The writer who writes about writers
Written by Katie Demeria|
March 16, 2012
Christopher Bram ’74 writes about relationships. He describes brothels in New York City and the many complexities behind marriage. His novels about directors turn into movies about monsters.
Bram has written nine novels during his career, along with nonfiction works, essays and screenplays. He has earned the Bill Whitehead Award for Lifetime Achievement and is currently a professor at New York University.
And, according to his friend and English professor at the College of William and Mary, John Heacox, he has placed himself, in the last decade or so, among the half dozen really important gay writers in America.
Bram’s most recent work, “Eminent Outlaws,” investigates the lives of prominent gay authors who have established themselves in the literary world, following them from the years after World War II to the present. Bram focuses on specific authors and how they have affected gay liberation.
“People like James Baldwin, who was black but also gay, and wrote a couple of really powerful gay novels,” Bram said. “But he is for some reason remembered now for being black rather than being gay. He wrote about sexuality in his fiction, and race, class and politics in his essays. So, the mainstream gives more attention to his essays.”
It seems appropriate that Bram’s most recent work tells readers about prominent gay writers, since, according to Heacox, the characters in Bram’s novels exemplify the traditional uphill battle through which gay authors often have to go.
“The sort of common strain for the writers in “Eminent Outlaws” is that they had to work harder than most writers because they were overcoming an obstacle that straight writers did not have to overcome,” Heacox said. “And I think that applies to a lot of gay characters in Chris’s novels. You could expand on that to say it’s a sort of theme in gay literature.”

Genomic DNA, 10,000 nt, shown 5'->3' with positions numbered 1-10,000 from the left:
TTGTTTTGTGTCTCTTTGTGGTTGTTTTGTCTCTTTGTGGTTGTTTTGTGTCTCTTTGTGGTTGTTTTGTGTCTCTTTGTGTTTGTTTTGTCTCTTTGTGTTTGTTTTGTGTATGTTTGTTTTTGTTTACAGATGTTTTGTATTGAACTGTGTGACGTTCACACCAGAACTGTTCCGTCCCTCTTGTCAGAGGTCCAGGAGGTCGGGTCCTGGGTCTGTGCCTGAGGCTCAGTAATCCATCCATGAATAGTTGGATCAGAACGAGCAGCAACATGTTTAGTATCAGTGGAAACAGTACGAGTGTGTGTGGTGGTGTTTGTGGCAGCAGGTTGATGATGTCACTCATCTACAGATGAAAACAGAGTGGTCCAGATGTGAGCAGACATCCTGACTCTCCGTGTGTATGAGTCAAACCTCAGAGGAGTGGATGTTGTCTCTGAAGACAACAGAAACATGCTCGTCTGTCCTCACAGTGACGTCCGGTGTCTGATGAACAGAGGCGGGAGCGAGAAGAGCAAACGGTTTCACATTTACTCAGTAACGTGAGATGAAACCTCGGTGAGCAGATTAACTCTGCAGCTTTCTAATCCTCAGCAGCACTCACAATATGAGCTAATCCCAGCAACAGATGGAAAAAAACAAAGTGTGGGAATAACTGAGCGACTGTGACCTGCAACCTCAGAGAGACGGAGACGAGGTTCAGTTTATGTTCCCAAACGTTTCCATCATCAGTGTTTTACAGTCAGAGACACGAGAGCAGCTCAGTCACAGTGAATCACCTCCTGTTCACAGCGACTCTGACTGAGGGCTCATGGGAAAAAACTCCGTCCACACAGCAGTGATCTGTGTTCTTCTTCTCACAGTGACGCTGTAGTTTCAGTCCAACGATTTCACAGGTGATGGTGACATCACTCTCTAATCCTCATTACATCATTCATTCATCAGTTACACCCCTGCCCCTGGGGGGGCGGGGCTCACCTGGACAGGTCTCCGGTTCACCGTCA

Heacox knew Bram during his time as an undergraduate, but grew closer to him when Bram returned to the College in 1999 as the writer-in-residence. By that time, Bram had already published six novels, including one of his most famous works, “Father of Frankenstein.”
As the writer-in-residence, Bram helped to expand the creative writing program in the English department, which only consisted of a handful of classes at the time.
“I taught one class in regular fiction writing, and then at my suggestion I taught a class in nonfiction writing,” Bram said. “I knew, from my own experience, that you can often get work in that type of writing, since it was more like literary journalism. But curiously enough, the most interesting students were the ones in the fiction writing class. They were the real self-starters and they were the really passionate ones.”
Although the creative writing program was very limited while Bram was a student, he still managed to take classes and participate in extracurricular activities that fed into his career as a writer.
Bram had been involved in the William and Mary Review, a literary magazine still active on campus. During his years on the publication, the magazine published only pieces by College students, but it has since expanded to accept pieces from writers all over the country.